In Figs. 7l and 4, the valve and float are shown in the positions they occupy when there is no need for exhausting air from chamber C, the fluid level lbeing sufficiently high to carry float F at an elevation where, through bell-crank 15, the cross head-81 is clear of valve-arms 10, and therefore the valve springs hold the valves closed. However, when the fluid level in chamber C is depressed by an accumulation of air at the top of that chamber, the float descends, rotating bell-crank in a counter-clockwise direction, as viewed in Fig. 4, and thrusting pusher 86 to the left, -as viewed in lthat figure. Due to the clearance between the distal `end of the pusher and the valve members, there is a range of floatrise and fall where there will be no valve actuation. However, as soon as the float drops sufciently to thrust pusher 86 to the left an.extent which engages the long arm 92 .with the arm 10 of valve 63, any further descension of the float acts through the pusher and arm 92 to rotate valve 6,3 against its spring and to open position, thus allowing the air within dome 41 to exhaust through outlet 49. Further descension of the float will successively bring arms 9| and 90, on pusher 86, into contact -with their respective valves 64 and 85 and thus successively open those valves. l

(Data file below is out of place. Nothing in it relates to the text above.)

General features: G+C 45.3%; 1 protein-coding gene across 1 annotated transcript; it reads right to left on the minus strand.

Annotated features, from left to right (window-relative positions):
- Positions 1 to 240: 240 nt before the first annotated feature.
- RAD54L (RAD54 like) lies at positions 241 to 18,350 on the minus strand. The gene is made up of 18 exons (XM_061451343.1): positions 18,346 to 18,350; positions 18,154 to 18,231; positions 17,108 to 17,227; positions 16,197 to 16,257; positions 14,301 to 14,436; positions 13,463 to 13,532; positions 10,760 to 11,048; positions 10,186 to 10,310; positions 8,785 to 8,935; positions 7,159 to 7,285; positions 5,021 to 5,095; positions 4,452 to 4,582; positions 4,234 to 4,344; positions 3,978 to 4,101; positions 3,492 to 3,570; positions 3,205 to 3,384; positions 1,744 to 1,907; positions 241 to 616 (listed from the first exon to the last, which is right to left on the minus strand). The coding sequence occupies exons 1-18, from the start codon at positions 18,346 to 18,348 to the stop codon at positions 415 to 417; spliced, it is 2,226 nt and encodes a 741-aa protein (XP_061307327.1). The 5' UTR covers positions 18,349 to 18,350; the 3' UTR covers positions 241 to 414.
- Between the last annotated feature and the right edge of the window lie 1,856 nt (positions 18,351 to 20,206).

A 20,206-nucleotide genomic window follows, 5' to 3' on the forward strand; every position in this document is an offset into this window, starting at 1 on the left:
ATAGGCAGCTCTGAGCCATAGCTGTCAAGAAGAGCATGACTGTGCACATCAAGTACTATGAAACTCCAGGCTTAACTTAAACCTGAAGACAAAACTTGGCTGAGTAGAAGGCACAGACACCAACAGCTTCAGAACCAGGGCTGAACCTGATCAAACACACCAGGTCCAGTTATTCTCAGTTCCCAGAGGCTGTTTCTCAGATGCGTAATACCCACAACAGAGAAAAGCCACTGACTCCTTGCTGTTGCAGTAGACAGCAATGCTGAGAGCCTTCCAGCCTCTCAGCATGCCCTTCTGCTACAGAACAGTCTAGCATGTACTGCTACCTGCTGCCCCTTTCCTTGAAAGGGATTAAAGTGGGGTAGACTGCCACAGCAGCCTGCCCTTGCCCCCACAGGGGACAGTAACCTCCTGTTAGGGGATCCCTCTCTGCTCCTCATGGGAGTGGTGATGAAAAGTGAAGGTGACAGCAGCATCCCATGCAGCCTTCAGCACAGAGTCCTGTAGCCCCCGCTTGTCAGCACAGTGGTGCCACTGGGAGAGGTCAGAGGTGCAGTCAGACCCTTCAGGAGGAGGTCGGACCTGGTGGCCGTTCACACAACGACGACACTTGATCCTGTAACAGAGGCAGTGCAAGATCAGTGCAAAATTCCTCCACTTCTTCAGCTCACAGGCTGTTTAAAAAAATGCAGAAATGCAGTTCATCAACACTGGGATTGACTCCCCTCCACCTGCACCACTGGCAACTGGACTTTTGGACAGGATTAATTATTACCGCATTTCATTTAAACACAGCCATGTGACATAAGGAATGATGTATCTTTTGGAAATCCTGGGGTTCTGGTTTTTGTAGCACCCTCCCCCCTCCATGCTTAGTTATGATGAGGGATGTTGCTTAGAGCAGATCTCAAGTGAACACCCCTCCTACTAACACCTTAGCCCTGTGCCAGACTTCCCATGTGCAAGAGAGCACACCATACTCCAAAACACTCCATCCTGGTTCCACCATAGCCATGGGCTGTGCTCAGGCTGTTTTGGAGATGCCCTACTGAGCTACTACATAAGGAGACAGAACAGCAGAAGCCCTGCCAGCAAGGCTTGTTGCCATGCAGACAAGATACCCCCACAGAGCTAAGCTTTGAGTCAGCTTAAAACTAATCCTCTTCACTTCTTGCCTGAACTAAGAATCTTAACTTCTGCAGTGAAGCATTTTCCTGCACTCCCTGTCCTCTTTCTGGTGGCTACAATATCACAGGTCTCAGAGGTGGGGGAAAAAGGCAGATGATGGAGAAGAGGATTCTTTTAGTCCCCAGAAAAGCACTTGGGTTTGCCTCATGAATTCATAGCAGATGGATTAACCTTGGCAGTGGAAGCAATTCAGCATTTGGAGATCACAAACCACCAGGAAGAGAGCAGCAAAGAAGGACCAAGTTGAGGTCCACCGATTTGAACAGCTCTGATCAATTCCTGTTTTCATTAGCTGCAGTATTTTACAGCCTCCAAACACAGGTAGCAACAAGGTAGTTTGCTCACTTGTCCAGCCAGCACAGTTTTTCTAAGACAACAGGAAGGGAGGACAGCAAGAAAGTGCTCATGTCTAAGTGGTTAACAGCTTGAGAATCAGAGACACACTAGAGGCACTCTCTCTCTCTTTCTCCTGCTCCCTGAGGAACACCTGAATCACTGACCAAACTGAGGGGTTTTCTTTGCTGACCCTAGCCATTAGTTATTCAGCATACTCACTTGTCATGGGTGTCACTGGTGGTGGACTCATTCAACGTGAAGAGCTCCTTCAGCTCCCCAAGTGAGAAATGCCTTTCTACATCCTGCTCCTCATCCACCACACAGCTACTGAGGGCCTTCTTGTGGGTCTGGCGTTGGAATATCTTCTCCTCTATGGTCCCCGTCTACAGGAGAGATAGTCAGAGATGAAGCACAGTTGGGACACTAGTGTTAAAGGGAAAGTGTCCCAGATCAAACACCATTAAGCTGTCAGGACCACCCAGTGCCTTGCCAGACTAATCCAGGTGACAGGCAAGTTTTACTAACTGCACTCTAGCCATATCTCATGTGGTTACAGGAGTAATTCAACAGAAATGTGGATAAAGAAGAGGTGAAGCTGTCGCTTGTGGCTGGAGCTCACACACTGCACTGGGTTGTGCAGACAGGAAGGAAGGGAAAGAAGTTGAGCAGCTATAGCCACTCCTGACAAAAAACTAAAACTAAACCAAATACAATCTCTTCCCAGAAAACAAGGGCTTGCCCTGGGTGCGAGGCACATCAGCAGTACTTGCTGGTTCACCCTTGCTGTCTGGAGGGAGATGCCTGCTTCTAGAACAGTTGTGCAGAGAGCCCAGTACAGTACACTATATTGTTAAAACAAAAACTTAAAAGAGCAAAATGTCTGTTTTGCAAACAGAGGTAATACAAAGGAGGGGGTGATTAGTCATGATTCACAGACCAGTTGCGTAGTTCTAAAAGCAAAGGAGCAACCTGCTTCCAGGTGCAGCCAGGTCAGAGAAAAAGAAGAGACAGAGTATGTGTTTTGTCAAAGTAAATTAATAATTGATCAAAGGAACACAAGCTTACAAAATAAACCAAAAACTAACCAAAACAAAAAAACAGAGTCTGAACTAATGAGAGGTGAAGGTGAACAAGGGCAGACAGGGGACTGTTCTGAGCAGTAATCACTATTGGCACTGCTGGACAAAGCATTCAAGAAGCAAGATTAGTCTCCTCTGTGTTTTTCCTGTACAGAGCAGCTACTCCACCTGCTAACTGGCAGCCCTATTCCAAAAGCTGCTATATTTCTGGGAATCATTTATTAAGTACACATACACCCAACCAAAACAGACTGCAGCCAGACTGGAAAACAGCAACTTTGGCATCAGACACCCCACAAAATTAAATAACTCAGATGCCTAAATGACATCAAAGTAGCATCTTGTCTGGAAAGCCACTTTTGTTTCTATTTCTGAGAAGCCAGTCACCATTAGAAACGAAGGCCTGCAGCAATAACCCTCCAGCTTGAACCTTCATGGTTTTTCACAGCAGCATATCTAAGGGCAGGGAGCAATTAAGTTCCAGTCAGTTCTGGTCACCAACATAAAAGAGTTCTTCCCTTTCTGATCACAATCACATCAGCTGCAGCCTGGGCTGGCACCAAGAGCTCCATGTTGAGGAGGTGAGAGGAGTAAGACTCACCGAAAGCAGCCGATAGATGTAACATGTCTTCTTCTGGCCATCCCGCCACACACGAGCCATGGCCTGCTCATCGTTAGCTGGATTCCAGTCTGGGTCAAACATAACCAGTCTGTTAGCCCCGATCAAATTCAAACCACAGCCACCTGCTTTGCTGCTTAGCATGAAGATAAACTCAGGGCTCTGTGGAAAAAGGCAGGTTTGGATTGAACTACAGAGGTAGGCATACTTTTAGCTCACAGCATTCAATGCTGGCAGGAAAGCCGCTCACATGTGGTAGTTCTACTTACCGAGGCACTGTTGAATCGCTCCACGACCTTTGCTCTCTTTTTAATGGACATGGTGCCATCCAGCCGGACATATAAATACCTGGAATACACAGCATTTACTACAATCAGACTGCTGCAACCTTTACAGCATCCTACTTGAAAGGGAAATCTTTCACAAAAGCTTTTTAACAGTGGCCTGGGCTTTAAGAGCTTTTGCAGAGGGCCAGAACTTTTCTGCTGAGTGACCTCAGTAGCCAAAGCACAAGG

It will -be noted that the valve and pusher arrangement is such that the smallest orice will be first opened, then the next larger orifice, and finally the largest orice, this giving a smooth even opening instead of a sudden popofl. And also, in spite of the fact that the ultimate, aggregate exhaustv opening is relatively large and the total, aggregate valve-stopper area is likewise large, this arrangement permits the valve, taken as a whole, to b opened very easily and with the application of relatively little force (represented by the weight of the float) in spite of the fact that the valves may be opening against relatively large pressure.